While the added jumper did help reduce the highest IR drop in the center, it also enabled current to flow through a completely different path from the lower right boundary VDD I/O pad to the center of the design. This new path caused higher currents to flow around a memory, and resulted in new electromigration (EM) failures around the sense-amps of the memory. Figure 2 shows a zoomed in view of the lower right of the design, where you can see the added VDD jumper and the new EM failures.
When we saw this result, it surprised everyone involved and we were all experts with many years of experience in both chip design and IR drop analysis. No-one could have predicted how the addition of a small jumper in the center of the design could have caused new EM problems towards the corner of the design.
That's the reason why power rail analysis is required!
While we would like to believe that we can predict how current flows through the power network, in reality the current often flows unpredictably through multiple levels of interconnect and complex gridded power networks. It is the inability to predict how the current flows that forces the need for analysis. How can you possibly over-design the power rails when you don't know where, and how much, current is flowing though them?
Anyone have other thoughts on this?
Good article, giving a practical example. I am new to Voltagestorm or EPS and have used for static analysis only. However, it helped a lot in our design. I liked the feature in EPS, where it shows how much current flows through a node, the resistance, current density, etc. It also tells us in micro level what's the capacity of a metal strip to carry current. It helped us in defining the width of the metals to design analog power network.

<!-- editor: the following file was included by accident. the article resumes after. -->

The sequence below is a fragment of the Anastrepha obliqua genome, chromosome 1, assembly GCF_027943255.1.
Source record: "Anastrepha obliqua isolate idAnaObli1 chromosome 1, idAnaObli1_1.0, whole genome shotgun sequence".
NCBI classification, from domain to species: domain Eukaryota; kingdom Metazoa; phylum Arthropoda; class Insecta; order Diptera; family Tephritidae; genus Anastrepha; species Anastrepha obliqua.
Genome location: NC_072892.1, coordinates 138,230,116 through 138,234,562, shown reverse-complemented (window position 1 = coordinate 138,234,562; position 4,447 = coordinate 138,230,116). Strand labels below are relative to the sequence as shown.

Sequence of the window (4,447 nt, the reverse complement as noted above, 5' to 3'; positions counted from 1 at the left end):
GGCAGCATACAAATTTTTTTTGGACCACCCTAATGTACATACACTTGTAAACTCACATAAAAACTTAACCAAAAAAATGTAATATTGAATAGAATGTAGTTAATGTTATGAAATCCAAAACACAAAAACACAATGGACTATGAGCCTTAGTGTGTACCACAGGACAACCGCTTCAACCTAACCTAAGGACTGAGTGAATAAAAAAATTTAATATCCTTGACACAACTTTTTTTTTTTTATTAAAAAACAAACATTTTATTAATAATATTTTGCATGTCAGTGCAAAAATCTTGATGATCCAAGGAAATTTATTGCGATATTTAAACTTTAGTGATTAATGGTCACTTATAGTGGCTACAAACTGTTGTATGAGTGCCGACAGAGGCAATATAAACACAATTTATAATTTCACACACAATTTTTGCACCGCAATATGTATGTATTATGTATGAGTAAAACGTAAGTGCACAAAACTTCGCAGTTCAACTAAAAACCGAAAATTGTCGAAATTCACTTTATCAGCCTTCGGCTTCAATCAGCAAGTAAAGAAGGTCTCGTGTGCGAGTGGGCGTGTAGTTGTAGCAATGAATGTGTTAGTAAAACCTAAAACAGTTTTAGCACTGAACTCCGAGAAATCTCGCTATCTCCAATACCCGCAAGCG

I would also like to explore the dynamic EMIR flow.
Kari hits a great point on missing vias, or single vias where there was meant to be an array. Unfortunately neither DRC nor LVS can help you much, because of the gridded nature of the power networks. Tools like the Encounter Power System (and previously VoltageStorm), can easily find these problems and report them to you. It is even possible to find a VDD-VSS short, if you know what you're doing :)
I have empathy with Daniel, I had a similar experience when micro-probing an older design, except that my problem looked more like a volcano, the metal completely splattered ... the good old days, when we were lucky if DRC actually completed on designs!
In the olden days I watched my DRAM die under a microscope as a portion of the 6um metal interconnect would bubble and overheat due to excessive currents. IR drop and EM has always been an issue, even in the 6um era. I would've loved to use a software tool to pinpoint these failures so that I wouldn't need to make 21 spins of silicon to get my chip correct.
I completely agree, Pete. There are MANY reasons to do IR-drop analysis. One reason is that you can over-design the grid all you want, but if you happen to be missing a few key vias, that robust grid is not going to do what you think. IR-drop analysis can point out some things you didn't know were missing.
Also, it is important to not forget about the package. Designers really need to look at the die and the package together when doing IR Drop analysis.